Implementation of the
WASH Cluster Approach
Good Practice and Lessons Learned
Final Draft Version
The Global WASH Learning Project
About the Cluster Approach 3
The Time is Right to Capitalise on Lessons Learned 4
Meta-analysis at Country Level 5
Successes and Good Practices at Country Level 6
Common Challenges at Country Level 7
The Global WASH Cluster 9
Successes of the Global WASH Cluster 9
Global WASH Cluster Challenges 10
Meeting the Challenges of Implementation 11
Key Achievements, Gaps and Recommendations 11
Annex 1: Principles of Partnership 13
Louise Boughen and Henri LeTurque
Cover photograph by
Elizabeth Whelan (firstname.lastname@example.org)
As the roll-out of the cluster approach gains pace in the humanitarian aid sector, this paper takes stock of the
main achievements and challenges experienced in the first emergencies to utilise the cluster approach in the
WASH (water, sanitation and hygiene promotion) sector. The research has considered the effectiveness of coor-
dination processes and resultant benefits, such as collective management of programming and improved quality
of service delivery. This paper includes some analysis of achievement of the objectives of the cluster approach
- to enhance leadership, accountability, predictability and partnership. However, there is insufficient evidence to
draw conclusions about the impact of the WASH clusters on the overall effectiveness of humanitarian response.
Drawing on evaluations of the WASH clusters at country and global level, this paper draws a number of important
• Cluster coordination capacity has clearly been developed in the WASH sector
• Information Management is still an important challenge
• Development of effective partnerships at country level is critical
• Coherent roll-out needs strong global – country linkages and increased inter-cluster coordination
• Operation & Maintenance of initiatives at global and country levels is a major consideration
These conclusions form the basis of recommendations for the continued roll-out of the cluster approach in the
This paper forms part of a learning initiative by the Global WASH Cluster with the aim of supporting increased use
and effectiveness of the ‘cluster approach’ within the sector. It provides a synthesis of good practices, lessons
learned and recommendations for the roll-out of the cluster approach in the WASH sector. The analysis draws
upon performance reviews carried out by the Global Cluster Learning Project, self-evaluations, independent
evaluations, internal and peer reviews.
About the Cluster Approach
The ‘cluster approach’ was introduced shortly after the publication of the 2005 Humanitarian Response
Review, as one of the ‘three pillars’ of Humanitarian Reform, aimed at strengthening the humanitarian
coordination system, humanitarian financing and the effectiveness of humanitarian response, with an
emphasis on partnership to support each of these areas of reform. The IASC (Inter-Agency Standing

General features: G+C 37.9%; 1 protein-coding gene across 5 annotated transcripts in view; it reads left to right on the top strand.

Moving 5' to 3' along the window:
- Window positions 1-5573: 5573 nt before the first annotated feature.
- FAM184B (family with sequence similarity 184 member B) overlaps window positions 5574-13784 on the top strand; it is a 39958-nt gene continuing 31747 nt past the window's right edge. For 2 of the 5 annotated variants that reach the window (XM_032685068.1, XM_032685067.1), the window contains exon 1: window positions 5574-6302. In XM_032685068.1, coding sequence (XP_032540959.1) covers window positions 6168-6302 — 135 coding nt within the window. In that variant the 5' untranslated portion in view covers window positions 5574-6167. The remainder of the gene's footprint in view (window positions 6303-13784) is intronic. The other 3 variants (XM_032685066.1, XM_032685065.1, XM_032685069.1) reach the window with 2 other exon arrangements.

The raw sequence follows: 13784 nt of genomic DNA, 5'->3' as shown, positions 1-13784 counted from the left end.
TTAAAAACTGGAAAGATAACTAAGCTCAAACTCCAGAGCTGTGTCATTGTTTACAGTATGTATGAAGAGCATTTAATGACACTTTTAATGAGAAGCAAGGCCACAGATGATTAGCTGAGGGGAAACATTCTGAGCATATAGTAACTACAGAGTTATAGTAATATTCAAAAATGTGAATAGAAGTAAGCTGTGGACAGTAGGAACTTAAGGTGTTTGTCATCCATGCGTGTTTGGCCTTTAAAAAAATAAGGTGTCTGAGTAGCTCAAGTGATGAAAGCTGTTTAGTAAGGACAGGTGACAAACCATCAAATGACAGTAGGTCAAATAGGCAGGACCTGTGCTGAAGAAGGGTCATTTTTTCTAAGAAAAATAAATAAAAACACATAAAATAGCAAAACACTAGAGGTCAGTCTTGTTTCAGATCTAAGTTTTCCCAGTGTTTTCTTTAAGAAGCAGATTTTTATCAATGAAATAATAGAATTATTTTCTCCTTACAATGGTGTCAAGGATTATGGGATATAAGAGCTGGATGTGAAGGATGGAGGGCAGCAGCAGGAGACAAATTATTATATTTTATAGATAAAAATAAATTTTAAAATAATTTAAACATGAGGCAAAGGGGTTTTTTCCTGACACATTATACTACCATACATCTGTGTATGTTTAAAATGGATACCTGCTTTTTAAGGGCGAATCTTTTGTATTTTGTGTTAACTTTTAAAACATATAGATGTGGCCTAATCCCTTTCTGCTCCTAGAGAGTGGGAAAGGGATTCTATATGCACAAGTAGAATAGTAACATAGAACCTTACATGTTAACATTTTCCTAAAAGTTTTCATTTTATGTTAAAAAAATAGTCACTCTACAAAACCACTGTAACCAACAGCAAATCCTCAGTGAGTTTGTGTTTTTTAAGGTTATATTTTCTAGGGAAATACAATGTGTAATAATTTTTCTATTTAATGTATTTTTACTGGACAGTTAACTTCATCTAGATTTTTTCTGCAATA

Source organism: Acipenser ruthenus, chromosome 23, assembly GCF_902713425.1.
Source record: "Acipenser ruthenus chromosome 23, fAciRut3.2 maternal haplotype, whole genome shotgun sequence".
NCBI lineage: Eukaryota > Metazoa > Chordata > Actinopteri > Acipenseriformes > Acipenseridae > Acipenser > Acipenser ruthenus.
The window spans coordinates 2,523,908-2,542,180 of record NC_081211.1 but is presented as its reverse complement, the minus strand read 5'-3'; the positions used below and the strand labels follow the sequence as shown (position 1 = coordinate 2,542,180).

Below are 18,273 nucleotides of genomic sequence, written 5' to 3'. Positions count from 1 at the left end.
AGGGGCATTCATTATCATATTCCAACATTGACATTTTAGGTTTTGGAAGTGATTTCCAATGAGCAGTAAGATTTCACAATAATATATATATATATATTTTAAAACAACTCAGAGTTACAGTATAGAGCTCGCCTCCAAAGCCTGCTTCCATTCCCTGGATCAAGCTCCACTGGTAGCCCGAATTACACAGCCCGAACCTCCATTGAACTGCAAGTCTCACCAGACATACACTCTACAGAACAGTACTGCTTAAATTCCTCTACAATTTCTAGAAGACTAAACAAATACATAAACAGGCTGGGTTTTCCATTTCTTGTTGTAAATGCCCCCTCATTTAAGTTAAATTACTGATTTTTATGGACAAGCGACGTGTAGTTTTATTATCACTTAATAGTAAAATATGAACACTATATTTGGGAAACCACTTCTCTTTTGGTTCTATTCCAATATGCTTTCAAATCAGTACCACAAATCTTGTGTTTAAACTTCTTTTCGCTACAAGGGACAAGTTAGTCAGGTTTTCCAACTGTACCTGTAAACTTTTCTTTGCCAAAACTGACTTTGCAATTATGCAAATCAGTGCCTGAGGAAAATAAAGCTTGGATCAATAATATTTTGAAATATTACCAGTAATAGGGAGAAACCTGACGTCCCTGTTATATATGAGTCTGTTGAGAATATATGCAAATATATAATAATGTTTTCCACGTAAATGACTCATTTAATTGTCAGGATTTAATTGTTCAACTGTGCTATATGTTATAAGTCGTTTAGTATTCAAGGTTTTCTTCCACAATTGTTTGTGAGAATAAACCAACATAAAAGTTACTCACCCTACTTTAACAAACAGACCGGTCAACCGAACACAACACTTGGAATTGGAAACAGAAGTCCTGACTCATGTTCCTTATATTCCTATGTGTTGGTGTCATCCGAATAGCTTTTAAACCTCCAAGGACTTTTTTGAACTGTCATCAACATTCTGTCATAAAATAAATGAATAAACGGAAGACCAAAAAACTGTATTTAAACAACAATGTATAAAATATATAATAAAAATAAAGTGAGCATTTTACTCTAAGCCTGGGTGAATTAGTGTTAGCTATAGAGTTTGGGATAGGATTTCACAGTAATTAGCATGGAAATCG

Committee) principals agreed that the cluster approach should be used in all major new emergencies and
that there should be a phased ‘roll-out’ of the cluster approach in on-going emergencies. The WASH Cluster
is one of eleven clusters used in emergency response.
As stated in the Inter-agency Standing Committee (IASC) Terms of Reference for the Cluster Lead at country
level, the overall aim of the cluster approach is to strengthen the effectiveness of humanitarian response
through specific objectives to enhance leadership, accountability, predictability and partnership within the
sector. The Global WASH Cluster aims to provide guidance and support to country level WASH clusters
through strengthening system-wide preparedness and technical capacity to respond to humanitarian
Implementation of the WASH Cluster Approach │ 3
UNICEF is the WASH Cluster Lead agency at global level and the default Lead at country level. UN agencies,
INGOS active in WASH sector emergency response, as well as representatives from the Red Cross and Red
Crescent Movement are represented in the Global WASH Cluster. The same actors, along with Government
representatives, other INGOs and national NGOs present in a specific context, are represented at country
level. Although it has not been common, actors other than UNICEF can sometimes take the lead role at
The Time is Right to Capitalise on Lessons Learned
The use of the cluster approach has extended to over twenty countries in the first three years. This number is
set to double by the end of 2009 (see Figure 1 below), providing a good indication that the inception phase is
over and full roll-out of the cluster approach has now commenced. The Learning Project has carried out seven
reviews and synthesised WASH learning from three external reviews / self-evaluations, totalling a good sample of
learning from ten country reviews1, including both rapid-onset emergency and chronic emergency contexts. This
learning can be very valuable to support the continued roll-out of the cluster approach.
It should be noted that the time lag between roll-out at country level and implementation of Global WASH projects
has had negative consequences that can be seen throughout the following sections, as we consider performance
at country and global level. However, the time is now right to focus on positive strategies to operationalise the